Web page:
(6) In Northern Ireland, the following provisions of the Protection of Children Act
(Northern Ireland) Order 1978 (S.I. 1978/1047 (N.I. 17)S.I. 1978/1047 (N.I. 17)) apply in relation to
prohibited items as they apply in relation to indecent photographs of children
(within the meaning of that Order)—

(a) 10Article 4 (entry, search and seizure);

(b) the Schedule (forfeiture of photographs).

(7) Schedule 3 makes special provision in connection with the operation of
subsection (1) in relation to persons providing information society services
within the meaning of that Schedule.

(8) 15In this section—

Femail genital mutilation

69 Offence of female genital mutilation: extra-territorial acts

(1) The Female Genital Mutilation Act 2003 is amended as follows—

(a) in section 3 (offence of assisting non-UK person to mutilate overseas a
35girl’s genitalia), in subsections (1) and (2)(a) omit “permanent”;

(b) in section 4 (extension of sections 1 to 3 to extra-territorial acts), in
subsection (1) omit “permanent”;

(c) in section 6 (definitions), for subsection (3) substitute—

(3) A United Kingdom resident is an individual who is habitually
40resident in the United Kingdom.

(2) The Prohibition of Female Genital Mutilation (Scotland) Act 2005 (asp 8)2005 (asp 8) is
amended as follows—

(a) in section 3 (aiding and abetting female genital mutilation), in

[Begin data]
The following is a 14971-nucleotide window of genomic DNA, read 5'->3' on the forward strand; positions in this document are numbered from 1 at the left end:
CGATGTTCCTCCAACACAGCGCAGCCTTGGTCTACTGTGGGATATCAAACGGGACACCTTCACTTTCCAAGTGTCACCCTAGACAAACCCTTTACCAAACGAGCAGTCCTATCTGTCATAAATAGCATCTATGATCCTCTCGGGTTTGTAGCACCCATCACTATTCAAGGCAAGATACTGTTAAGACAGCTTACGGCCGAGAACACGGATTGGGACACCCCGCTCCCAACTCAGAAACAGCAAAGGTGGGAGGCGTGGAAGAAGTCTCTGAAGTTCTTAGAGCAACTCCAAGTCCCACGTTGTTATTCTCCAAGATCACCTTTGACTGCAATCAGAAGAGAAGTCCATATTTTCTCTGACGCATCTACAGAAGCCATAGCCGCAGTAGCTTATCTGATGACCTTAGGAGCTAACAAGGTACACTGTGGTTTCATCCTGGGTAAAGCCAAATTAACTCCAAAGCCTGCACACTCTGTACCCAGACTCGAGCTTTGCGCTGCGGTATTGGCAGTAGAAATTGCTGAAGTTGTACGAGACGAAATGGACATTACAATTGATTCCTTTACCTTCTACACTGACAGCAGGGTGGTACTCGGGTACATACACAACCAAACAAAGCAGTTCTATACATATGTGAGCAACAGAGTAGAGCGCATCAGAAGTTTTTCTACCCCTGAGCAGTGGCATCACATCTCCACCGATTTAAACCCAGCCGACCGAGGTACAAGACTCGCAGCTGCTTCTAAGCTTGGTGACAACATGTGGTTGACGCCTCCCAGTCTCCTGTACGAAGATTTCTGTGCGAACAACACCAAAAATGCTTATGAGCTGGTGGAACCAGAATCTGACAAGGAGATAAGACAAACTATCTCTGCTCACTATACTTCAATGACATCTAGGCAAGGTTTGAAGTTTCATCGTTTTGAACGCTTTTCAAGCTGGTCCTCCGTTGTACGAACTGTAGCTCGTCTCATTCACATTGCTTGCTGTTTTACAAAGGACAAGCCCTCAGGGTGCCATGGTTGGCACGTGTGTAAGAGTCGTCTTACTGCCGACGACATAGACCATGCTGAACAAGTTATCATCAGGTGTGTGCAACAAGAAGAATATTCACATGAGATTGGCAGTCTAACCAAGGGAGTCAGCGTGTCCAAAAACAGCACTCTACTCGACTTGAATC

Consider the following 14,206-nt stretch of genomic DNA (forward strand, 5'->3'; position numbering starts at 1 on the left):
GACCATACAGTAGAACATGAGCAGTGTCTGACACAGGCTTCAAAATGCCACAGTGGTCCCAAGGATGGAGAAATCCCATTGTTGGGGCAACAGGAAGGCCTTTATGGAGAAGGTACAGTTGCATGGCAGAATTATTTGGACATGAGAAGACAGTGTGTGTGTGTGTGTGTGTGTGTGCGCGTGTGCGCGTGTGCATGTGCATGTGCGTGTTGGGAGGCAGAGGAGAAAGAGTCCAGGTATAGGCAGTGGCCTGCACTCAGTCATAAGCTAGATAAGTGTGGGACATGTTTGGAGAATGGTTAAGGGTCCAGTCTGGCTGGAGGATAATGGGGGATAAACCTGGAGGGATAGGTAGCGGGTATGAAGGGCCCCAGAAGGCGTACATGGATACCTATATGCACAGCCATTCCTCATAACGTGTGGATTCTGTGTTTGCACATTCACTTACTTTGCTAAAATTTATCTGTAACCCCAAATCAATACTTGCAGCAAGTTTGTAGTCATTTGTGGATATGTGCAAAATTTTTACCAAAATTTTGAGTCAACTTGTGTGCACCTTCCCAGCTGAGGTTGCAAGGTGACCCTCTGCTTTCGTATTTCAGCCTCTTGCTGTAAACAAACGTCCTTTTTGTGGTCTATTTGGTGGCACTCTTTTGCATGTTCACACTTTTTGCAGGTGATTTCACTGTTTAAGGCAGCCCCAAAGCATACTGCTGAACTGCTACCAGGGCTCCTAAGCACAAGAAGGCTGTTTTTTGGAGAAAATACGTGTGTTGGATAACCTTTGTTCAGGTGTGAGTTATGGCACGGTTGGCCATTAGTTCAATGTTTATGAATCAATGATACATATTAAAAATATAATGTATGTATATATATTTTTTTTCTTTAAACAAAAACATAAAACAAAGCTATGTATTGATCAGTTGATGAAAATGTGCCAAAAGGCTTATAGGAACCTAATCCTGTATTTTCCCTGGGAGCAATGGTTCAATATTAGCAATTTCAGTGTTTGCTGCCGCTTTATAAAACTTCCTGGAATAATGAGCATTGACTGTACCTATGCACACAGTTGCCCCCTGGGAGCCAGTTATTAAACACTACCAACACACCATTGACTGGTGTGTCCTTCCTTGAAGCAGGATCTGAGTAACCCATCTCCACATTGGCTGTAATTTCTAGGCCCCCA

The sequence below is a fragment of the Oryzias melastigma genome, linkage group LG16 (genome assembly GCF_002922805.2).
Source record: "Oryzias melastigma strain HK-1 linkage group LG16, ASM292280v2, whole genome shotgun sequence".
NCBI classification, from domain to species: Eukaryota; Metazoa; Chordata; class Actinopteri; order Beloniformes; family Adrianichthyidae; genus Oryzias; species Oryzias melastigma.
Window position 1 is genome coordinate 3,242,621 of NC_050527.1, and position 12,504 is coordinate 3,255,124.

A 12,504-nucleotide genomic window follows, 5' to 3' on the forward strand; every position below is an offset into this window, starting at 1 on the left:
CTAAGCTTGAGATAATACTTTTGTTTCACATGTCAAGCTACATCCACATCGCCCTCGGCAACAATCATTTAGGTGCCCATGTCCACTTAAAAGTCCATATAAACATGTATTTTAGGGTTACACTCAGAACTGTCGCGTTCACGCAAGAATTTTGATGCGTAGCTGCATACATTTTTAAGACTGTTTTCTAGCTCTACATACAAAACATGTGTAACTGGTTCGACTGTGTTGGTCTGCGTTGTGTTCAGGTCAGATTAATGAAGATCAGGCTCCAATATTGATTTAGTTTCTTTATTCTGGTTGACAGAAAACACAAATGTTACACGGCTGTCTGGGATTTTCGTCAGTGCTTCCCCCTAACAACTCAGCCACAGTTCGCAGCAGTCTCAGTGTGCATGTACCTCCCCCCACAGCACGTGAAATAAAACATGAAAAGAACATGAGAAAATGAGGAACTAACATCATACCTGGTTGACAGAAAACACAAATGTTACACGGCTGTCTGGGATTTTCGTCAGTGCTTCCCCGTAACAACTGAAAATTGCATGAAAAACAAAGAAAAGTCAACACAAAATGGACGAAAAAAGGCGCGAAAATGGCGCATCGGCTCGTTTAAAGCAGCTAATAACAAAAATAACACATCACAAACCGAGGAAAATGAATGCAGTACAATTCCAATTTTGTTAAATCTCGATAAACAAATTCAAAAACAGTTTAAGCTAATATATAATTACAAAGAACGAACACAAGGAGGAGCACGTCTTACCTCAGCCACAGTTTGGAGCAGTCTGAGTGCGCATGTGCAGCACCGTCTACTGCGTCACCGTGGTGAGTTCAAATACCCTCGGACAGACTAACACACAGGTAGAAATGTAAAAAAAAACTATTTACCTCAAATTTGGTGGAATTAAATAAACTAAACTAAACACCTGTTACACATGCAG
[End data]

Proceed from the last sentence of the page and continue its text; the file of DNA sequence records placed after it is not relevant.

subsections (1)(c) and (2) omit “permanent”;

(b) 45in section 4 (extension of sections 1 and 3 to extra-territorial acts), in
subsection (1) omit “permanent”;

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(c) in section 6 (definitions), for the definition of “permanent United
Kingdom resident” substitute—

70 5Anonymity for victims of female genital mutilation

(1) After section 4 of the Female Genital Mutilation Act 2003 insert—

4A Anonymity of victims

Schedule 1 provides for the anonymity of persons against whom a
female genital mutilation offence (as defined in that Schedule) is
10alleged to have been committed.

(2) Insert as Schedule 1 to that Act the following Schedule—

Schedule 1 Anonymity of victims
Prohibition on the identification of victims in publications

1 (1) This paragraph applies where an allegation has been made that a
15female genital mutilation offence has been committed against a
person.

(2) No matter likely to lead members of the public to identify the person,
as the person against whom the offence is alleged to have been
committed, may be included in any publication during the person’s
20lifetime.

(3) For the purposes of this Schedule, any consent of the person to an act
giving rise to the alleged offence is not to be taken as preventing that